How Long Does Alcohol Withdrawal Last?

how long does alcohol withdrawal last

This page's content has been reviewed and fact-checked by a certified addiction therapist and a board-certified physician.

This page's content has been reviewed and fact-checked by a certified addiction therapist and a board-certified physician.

Table of Contents

Alcohol withdrawals can be really challenging when starting your journey toward sobriety.

A key part of this journey is understanding alcohol withdrawal.

Whether it’s for you or a loved one, comprehending the duration of alcohol withdrawal is vital during detoxification.


How long does Alcohol Withdrawl last?  Alcohol withdrawal typically lasts from a few days to several weeks. Still, the exact duration varies depending on individual factors such as the severity of alcohol dependency, overall health, and history of alcohol use.

Alcohol Key takeaways

Alcohol's impact on the brain

Alcohol affects the brain’s chemistry and functionality in profound ways. It interacts with various neurotransmitters, which are essentially the brain’s messengers, altering their normal functioning.

GABA and Glutamate: These are the two primary neurotransmitters affected by alcohol. GABA is responsible for reducing brain activity and promoting calmness, while glutamate increases brain activity.

Alcohol enhances the effects of GABA and dampens those of glutamate. This imbalance creates a dependence on alcohol for maintaining neurological equilibrium.

The Rebound Effect: Upon cessation of alcohol intake, there’s a “rebound” effect. The suppressed glutamate suddenly becomes overactive, and the enhanced GABA activity decreases. This leads to a state of heightened brain activity, manifesting as withdrawal symptoms.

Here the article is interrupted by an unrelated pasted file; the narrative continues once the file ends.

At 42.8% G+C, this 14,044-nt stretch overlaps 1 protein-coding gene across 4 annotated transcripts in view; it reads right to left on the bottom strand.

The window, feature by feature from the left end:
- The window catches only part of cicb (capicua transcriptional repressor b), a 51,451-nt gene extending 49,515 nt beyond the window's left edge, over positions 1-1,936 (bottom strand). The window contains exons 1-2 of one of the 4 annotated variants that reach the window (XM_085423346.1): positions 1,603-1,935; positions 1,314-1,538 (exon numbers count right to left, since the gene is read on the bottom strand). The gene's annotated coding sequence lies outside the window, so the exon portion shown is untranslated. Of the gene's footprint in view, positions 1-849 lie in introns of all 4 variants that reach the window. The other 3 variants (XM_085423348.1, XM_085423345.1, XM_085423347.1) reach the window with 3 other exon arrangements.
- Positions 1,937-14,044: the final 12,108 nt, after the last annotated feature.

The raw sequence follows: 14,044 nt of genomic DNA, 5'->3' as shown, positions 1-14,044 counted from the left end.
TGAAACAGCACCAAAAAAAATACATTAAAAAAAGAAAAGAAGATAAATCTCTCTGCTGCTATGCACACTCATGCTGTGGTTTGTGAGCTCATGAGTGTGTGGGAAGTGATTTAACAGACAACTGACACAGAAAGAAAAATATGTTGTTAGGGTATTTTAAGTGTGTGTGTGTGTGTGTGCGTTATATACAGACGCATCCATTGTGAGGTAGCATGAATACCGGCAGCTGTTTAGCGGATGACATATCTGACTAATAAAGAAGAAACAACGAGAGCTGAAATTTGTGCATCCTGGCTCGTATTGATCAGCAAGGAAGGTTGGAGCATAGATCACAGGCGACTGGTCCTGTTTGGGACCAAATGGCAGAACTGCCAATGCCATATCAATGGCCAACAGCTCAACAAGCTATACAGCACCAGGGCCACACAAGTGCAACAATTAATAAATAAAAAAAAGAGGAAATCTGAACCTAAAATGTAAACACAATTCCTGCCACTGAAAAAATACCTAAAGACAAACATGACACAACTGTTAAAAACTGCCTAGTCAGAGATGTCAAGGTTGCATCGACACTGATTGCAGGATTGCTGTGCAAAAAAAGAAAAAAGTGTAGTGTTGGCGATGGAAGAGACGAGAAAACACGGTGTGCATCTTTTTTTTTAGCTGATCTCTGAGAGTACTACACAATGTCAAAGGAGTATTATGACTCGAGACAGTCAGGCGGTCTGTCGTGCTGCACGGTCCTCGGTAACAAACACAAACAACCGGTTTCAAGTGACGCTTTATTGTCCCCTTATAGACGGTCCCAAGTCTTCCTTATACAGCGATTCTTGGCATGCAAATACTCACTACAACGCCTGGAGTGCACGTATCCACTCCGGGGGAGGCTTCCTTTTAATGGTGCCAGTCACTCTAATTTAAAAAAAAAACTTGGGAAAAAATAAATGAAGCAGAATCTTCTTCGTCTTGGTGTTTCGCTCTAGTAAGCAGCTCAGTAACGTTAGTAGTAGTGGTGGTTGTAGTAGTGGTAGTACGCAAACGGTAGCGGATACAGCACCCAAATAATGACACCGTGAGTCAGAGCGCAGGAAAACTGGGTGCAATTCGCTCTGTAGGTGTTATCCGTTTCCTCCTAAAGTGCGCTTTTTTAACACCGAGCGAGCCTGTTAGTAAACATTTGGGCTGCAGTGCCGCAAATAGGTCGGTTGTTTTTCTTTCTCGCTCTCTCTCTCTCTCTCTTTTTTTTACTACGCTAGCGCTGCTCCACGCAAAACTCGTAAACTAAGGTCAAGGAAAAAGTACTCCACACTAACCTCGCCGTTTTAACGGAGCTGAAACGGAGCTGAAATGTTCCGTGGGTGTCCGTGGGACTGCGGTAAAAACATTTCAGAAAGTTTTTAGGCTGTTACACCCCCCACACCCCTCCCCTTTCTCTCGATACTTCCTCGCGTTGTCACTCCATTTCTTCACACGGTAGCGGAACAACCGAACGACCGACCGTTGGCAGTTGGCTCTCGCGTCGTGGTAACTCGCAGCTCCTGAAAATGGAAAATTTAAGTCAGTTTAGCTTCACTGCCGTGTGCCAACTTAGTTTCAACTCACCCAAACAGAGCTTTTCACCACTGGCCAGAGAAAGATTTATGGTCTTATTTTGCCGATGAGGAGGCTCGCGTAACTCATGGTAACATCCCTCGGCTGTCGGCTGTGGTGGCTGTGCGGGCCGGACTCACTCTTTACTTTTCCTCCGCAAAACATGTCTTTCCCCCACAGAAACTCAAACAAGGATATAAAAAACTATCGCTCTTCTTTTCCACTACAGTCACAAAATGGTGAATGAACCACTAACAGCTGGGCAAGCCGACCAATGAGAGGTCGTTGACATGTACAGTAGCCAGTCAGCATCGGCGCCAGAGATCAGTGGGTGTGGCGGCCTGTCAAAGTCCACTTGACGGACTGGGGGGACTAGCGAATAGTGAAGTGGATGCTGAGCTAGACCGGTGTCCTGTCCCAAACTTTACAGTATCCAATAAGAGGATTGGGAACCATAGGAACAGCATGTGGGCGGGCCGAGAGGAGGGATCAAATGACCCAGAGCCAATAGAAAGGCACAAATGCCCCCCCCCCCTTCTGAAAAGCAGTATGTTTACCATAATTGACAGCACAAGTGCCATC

Understanding Alcohol Withdrawal

Physical and Psychological Symptoms

Physical Reactions: Include tremors, nausea, and rapid heartbeat, as the body readjusts.

Psychological Changes: Mood swings, anxiety, and alcohol cravings are common during withdrawal.

Individual Variability
The severity of withdrawal symptoms varies based on factors like alcohol usage history, personal health, and genetics.

Insights from Research: O’Sullivan et al. (2021)
The study by O’Sullivan et al. (2021) offers valuable insights into the complexities of alcohol withdrawal. It emphasizes the intricate relationship between prolonged alcohol use and the brain’s adaptability.1

This study shows why withdrawal symptoms can be so varied and intense, reinforcing the need for personalized medical approaches during detoxification.

The Science Behind Alcohol Withdrawal

Exploring the biological and neurological processes of alcohol withdrawal provides crucial insight into what happens in the body and brain during this challenging time.

Let’s break down these processes, drawing upon relevant scientific studies to deepen our understanding.

Stages of Alcohol Withdrawal

Symptoms in the First 24-48 Hours

  • Anxiety and Restlessness: One of the most common early symptoms, often accompanied by feelings of nervousness and unease.
  • Insomnia: Difficulty in falling or staying asleep is typical during this stage.
  • Gastrointestinal Disturbances: Symptoms like nausea, vomiting, and loss of appetite are common.
  • Headaches: Withdrawal often triggers mild to severe headaches.
  • Tremors: Shaking or trembling, especially in the hands, is a noticeable sign.
  • Heart Palpitations: An increased heart rate or palpitations can occur.
  • Sweating: Increased sweating, particularly in the palms and face.
  • Mood Swings: Emotional instability or sudden changes in mood might be experienced.

Early Withdrawal Symptoms

The journey through alcohol withdrawal begins shortly after the last drink. In the initial 24-48 hours, several symptoms emerge, signaling the body’s reaction to the absence of alcohol. Understanding these early symptoms, as examined in the study by Linnoila et al. (1987), can prepare individuals and caregivers for what to expect.2

Understanding the Symptom Onset

The onset of these symptoms, as detailed in Linnoila et al. (1987), highlights the body’s immediate response to the absence of alcohol. They represent the beginning of the detoxification process, where the body starts to re-adjust to functioning without alcohol.

Peak Withdrawal Period